T.S. Eliot, letter to George Barker (January 24, 1938), from The Poems of T.S. Eliot
, edited by Christopher Ricks and Jim McCue (London: Faber & Faber, 2015), vol. 1, p. 891:
There is a common error nowadays of making a distinction between poetry for "the few" and poetry for "the many". This is introducing an irrelevance based on political premises. Poetry should be written, not for the "few" in the sense of a small group of highly refined, or socially superior, triflers who are trained to enjoy the obscure and the eccentric and the perverse: but for the "few" in the sense that there are never more than a very small number of people who are competent to judge poetry at all. One must aim to satisfy the best readers of poetry—whoever they may be, because one only know a very few oneself; the rest are scattered and often obscure; and not more than a very small percentage of newspaper critics—sometimes none—is included among them. And the larger public, or "the people", is only the shadow of this unknown or only partly known élite. To aim directly at "the people" is to aim to write the ephemeral, because that is what the people wants.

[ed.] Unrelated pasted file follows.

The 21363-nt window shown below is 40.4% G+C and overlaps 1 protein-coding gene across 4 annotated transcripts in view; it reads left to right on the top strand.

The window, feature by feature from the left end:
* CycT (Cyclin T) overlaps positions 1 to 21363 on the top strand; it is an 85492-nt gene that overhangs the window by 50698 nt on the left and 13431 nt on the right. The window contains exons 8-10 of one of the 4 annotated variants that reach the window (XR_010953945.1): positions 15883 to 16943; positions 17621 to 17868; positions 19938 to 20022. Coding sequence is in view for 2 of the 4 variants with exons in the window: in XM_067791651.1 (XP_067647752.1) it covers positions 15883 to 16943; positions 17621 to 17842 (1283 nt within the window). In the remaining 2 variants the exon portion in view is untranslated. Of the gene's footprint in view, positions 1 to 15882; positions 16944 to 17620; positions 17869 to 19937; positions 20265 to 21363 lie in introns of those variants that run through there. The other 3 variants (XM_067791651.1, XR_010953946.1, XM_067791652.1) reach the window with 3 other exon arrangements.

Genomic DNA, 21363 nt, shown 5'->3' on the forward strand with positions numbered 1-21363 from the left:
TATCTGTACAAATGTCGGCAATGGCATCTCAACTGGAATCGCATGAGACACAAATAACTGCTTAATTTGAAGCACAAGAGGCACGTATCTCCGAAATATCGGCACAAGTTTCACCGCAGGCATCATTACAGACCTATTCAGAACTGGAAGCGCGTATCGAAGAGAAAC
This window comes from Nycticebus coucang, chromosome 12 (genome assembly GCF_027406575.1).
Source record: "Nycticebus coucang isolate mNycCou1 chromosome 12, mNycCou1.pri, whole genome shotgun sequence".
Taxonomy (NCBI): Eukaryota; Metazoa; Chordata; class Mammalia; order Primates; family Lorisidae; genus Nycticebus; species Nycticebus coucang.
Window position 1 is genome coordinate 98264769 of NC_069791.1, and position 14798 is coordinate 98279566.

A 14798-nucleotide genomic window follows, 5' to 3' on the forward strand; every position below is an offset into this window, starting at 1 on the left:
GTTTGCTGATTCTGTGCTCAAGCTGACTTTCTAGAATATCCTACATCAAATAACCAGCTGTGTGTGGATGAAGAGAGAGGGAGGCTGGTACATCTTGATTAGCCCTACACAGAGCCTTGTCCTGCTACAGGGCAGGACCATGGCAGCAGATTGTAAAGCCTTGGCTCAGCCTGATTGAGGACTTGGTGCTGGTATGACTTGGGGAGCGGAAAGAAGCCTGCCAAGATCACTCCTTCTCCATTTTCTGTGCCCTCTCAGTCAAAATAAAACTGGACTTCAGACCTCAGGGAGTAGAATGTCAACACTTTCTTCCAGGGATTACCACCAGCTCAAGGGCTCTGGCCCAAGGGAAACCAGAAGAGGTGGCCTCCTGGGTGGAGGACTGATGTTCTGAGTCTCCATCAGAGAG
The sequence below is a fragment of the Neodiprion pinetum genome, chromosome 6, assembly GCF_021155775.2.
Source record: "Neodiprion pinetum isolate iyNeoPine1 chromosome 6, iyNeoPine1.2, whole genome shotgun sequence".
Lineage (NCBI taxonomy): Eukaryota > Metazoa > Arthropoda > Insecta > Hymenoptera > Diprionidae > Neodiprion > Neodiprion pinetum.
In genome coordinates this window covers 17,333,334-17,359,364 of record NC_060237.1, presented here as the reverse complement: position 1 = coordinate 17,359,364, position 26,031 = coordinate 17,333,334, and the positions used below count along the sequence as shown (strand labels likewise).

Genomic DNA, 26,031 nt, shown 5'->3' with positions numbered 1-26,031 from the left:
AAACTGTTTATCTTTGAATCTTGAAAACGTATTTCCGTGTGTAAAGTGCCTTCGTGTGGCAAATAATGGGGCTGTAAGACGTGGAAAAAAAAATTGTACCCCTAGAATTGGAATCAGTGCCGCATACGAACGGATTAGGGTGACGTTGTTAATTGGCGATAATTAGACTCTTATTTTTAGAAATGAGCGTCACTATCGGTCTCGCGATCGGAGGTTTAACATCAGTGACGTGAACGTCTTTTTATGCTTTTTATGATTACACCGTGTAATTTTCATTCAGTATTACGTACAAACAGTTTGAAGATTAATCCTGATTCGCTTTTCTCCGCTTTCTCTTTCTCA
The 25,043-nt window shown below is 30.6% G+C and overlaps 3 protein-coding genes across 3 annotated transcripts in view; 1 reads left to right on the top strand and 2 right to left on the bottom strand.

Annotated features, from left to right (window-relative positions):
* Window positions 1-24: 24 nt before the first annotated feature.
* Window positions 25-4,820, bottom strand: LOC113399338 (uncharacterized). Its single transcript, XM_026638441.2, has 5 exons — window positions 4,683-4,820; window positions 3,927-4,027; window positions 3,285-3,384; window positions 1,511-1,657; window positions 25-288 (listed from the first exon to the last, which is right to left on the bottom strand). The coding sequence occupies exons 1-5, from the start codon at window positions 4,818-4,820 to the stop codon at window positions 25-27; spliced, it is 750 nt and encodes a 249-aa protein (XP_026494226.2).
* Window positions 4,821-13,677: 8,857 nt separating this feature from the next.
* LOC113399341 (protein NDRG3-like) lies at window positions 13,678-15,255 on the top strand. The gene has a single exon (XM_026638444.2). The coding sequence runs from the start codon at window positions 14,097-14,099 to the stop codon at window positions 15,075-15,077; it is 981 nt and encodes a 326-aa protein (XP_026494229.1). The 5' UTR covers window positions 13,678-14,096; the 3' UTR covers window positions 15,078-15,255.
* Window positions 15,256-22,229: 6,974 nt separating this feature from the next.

Hat tip: Ian Jackson.